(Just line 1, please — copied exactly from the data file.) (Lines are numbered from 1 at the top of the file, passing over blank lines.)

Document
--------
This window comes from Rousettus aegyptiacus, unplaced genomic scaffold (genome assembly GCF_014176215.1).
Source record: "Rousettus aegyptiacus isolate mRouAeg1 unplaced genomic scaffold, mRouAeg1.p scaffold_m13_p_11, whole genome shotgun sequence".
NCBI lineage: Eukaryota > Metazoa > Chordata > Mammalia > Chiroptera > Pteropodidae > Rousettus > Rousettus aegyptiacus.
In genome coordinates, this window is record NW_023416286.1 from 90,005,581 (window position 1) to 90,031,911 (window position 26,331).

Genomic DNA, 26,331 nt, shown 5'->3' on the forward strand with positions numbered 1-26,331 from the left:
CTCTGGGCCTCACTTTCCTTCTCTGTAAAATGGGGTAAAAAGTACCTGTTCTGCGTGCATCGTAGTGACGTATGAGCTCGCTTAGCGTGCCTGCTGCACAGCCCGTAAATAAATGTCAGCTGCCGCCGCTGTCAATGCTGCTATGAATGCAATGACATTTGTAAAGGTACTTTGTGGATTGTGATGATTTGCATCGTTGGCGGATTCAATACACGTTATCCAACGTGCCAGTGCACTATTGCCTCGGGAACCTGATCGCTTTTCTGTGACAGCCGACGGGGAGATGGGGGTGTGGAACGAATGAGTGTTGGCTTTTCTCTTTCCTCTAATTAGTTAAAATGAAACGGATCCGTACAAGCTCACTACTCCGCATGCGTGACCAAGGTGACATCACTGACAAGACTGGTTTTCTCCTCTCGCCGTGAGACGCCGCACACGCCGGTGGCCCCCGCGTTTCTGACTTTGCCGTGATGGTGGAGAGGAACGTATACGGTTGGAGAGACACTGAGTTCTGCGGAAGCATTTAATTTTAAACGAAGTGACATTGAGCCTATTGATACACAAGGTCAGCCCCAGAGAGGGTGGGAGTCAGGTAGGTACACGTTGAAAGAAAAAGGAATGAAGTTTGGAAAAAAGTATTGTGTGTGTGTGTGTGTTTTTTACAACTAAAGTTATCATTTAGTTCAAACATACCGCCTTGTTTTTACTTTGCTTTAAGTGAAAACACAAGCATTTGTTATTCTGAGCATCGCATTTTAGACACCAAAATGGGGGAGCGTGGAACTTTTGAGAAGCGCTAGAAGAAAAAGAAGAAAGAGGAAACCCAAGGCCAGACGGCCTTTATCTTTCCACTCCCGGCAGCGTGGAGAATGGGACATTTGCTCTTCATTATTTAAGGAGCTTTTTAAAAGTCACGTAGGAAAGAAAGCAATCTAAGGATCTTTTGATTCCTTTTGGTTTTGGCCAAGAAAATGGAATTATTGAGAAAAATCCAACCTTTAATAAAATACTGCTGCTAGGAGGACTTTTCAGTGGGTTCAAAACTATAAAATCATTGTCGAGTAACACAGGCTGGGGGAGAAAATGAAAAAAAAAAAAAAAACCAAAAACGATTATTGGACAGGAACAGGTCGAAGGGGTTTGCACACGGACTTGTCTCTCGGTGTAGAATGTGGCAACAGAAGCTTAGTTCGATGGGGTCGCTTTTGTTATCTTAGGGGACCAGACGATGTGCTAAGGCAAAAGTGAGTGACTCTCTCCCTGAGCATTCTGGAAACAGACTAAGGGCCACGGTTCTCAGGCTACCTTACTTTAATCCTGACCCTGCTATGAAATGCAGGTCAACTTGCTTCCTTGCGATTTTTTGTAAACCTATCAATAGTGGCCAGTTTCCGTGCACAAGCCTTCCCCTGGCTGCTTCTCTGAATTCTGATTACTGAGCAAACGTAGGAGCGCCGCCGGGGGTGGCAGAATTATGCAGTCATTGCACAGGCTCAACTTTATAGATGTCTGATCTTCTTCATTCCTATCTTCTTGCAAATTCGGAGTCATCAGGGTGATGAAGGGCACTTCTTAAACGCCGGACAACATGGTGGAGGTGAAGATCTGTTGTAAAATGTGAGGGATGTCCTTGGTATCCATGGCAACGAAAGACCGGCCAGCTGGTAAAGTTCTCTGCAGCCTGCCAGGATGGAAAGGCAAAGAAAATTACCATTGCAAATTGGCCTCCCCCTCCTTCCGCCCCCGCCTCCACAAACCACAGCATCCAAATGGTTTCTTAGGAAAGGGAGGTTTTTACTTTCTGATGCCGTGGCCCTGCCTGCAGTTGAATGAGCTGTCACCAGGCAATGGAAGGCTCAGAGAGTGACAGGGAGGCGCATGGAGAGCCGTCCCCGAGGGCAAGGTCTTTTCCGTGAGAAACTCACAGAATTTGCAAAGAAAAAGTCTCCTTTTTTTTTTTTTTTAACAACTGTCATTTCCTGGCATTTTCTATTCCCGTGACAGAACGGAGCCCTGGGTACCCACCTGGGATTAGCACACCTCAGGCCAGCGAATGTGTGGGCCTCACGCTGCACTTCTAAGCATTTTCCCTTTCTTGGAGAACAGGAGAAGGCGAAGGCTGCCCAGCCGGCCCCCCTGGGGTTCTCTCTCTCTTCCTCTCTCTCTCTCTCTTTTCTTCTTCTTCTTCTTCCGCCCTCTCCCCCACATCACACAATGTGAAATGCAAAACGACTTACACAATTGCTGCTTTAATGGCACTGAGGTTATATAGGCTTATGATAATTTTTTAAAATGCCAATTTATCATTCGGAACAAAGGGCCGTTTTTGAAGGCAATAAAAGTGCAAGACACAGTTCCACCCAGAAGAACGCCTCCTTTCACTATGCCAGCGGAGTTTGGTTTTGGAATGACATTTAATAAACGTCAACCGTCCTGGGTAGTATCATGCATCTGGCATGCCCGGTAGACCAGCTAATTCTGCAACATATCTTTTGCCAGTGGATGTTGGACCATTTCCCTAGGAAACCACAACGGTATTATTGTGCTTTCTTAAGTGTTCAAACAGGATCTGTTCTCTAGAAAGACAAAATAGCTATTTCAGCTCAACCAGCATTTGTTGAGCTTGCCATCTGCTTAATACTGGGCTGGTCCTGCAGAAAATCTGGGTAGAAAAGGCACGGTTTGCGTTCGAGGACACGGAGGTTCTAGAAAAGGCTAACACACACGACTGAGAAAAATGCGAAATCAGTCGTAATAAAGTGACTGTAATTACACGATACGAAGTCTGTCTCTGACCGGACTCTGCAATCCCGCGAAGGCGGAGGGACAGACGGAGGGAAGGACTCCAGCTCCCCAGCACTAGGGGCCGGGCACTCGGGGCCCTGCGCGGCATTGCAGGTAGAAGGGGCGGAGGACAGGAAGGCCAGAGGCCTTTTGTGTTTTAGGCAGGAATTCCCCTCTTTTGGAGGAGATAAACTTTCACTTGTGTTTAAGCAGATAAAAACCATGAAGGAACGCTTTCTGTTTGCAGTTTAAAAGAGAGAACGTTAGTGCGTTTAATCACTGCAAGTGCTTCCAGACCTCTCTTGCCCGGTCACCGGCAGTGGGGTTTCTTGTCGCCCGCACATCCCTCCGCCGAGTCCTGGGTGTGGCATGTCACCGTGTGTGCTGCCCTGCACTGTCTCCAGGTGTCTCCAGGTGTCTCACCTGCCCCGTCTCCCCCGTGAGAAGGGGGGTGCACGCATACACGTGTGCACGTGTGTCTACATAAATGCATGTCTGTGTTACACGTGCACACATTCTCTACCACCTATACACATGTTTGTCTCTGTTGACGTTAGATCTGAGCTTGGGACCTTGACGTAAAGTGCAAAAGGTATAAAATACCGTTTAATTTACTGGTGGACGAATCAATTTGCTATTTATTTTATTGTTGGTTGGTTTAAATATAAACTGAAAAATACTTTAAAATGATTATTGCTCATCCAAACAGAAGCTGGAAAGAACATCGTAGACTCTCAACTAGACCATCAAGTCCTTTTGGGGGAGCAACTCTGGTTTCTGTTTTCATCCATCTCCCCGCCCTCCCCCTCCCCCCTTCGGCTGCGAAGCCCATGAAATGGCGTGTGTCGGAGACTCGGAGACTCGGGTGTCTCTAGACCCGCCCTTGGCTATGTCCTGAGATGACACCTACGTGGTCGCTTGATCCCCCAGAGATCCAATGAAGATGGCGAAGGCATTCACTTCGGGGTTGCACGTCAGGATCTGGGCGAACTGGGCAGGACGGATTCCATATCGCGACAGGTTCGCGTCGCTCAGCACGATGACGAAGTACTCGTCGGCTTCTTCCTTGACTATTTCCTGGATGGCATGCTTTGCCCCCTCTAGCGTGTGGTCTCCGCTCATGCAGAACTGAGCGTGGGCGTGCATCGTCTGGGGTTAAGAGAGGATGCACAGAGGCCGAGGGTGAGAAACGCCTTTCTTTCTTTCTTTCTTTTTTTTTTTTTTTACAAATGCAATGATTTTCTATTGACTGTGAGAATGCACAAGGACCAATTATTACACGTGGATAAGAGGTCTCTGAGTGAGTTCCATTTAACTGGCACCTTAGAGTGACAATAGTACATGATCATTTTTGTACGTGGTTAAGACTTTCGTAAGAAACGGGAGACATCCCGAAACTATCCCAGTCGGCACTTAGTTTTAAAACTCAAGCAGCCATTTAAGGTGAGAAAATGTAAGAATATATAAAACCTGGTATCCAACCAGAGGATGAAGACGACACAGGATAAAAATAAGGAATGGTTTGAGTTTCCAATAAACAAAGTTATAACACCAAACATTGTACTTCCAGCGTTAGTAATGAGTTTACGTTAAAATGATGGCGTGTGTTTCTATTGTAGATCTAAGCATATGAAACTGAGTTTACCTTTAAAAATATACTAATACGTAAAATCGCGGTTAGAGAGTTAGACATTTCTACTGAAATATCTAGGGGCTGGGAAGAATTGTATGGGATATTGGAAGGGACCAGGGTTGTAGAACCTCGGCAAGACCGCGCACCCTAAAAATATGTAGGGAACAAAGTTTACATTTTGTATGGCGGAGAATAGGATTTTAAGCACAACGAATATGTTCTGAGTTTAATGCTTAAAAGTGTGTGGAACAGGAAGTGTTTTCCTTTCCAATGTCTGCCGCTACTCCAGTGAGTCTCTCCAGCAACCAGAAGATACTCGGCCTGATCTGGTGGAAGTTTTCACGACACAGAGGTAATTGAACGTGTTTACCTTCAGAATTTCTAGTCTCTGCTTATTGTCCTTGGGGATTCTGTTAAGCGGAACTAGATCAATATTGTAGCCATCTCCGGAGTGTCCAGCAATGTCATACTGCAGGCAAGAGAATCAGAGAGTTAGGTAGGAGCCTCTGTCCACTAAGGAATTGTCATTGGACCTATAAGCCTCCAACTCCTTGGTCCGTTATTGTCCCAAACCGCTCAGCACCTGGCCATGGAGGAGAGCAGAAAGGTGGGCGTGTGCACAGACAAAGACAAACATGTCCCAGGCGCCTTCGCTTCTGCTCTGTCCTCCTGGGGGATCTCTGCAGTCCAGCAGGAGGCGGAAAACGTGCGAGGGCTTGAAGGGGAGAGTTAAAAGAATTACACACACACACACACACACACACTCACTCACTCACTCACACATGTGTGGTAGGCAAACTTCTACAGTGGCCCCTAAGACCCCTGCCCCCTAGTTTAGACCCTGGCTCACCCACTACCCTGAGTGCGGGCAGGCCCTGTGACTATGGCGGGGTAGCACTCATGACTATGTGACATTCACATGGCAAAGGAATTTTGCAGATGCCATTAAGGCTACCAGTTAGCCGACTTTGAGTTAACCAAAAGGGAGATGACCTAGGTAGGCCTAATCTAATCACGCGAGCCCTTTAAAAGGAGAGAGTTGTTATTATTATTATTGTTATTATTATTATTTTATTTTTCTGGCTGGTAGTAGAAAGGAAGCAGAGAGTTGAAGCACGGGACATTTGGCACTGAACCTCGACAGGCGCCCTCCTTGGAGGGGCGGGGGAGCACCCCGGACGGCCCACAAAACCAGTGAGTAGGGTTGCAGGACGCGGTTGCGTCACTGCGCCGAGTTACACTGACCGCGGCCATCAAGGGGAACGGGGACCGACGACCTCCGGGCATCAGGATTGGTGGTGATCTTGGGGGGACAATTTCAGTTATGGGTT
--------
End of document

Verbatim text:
This window comes from Rousettus aegyptiacus, unplaced genomic scaffold (genome assembly GCF_014176215.1).